Tuesday, October 29, 2013

"Jesus Calling"?

Michael Horton and Tim Challies have written helpful, critical reviews of Sarah Young's book, "Jesus Calling."   I share their concerns, especially about the underlying premise of the book.  Here are some thoughts of my own:

"The central concern that people that I have with this book relates to a crucial contrast that is profoundly disregarded in "Jesus Calling", namely, at a particular point in time, and in a particular place Jesus said, “I am the way, the truth and the life…” (John 14:6) and at another time, and in another place he said, “It is more blessed to give than receive” (Acts 20:35) and at still another time and place he said, “…Do not be afraid. I am the First and Last.” (Rev. 1:27)

In each of these Biblical examples the Lord Jesus said/spoke those words at a particular place in a particular time in history. However Jesus has never “said” (giving that word the very same meaning), “Many people are so preoccupied with future plans and decisions that they fail to see choices they need to make today.” (from the book “Jesus Calling”, reading for Oct. 27) nor did he ever say “I am pleased each time you initiate communication with Me” (“Jesus Calling”, reading for Nov. 1) nor has he said, “A thankful attitude opens windows of heaven” (“Jesus Calling” reading for Nov. 22).

If all that Ms. Young is intending to say is that her devotional writings are personal, experiential interpretations and applications of God’s inscripturated Words/truth that would be very different. But in what she actually writes in the preface to her book, I, along with the reviewers I’ve cited, think that she’s saying much more. She writes of receiving messages from God, which she presents in the book, and then says these messages are “written in first person, with ‘I’ designating God.” And so, according to her, in the daily devotional messages contained in her book, God is speaking, which is essentially the same claim made by the writer to the Hebrews about the Word of God received in Scripture through prophets and the Son (and his apostles) – Heb. 1:1-2; 2:3.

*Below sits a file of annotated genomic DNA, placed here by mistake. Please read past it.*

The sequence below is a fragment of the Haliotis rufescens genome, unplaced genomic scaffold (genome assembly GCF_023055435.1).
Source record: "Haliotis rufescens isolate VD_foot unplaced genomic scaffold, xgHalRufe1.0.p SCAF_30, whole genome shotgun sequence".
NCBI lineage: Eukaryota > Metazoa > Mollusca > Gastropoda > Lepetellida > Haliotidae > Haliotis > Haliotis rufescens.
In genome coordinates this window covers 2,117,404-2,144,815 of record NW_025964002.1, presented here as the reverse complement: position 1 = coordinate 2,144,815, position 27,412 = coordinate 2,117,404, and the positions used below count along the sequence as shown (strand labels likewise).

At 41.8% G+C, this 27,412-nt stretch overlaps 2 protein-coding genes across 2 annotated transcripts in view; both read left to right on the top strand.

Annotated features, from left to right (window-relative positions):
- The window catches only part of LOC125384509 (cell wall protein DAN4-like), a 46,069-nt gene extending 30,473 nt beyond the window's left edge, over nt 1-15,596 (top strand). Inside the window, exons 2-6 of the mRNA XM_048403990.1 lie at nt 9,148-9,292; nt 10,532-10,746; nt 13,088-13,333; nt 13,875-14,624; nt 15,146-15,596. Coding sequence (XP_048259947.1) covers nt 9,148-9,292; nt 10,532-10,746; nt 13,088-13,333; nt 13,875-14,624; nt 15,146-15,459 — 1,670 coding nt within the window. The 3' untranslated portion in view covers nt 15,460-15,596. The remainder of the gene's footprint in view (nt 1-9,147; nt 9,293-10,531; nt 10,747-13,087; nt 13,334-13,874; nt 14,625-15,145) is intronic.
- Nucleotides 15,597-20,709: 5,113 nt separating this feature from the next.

It is also very sad and troubling to read in the preface, “I knew that God communicated with me through the Bible, but I yearned for more.” In other words, the Bible is simply not enough. The Bible is insufficient for being the catalyst for real and experiential and life-changing encounter with God. In that perspective, Ms. Young seems to be very much at odds with the psalmist (Ps. 19:7-14 and Ps. 119).

I’m sure that the book has been helpful to many because much of what she says is, in fact, Scripturally true, and therefore beneficial and encouraging. But for these two reasons: that her book is confused and mistaken in its claims to be God’s words, and that the book is based on the premise that the inspired Word of God contained in Holy Scripture is insufficient and inadequate to produce the divine result of real communion with God, I think it is certainly fair to characterize it as ‘dangerous.’

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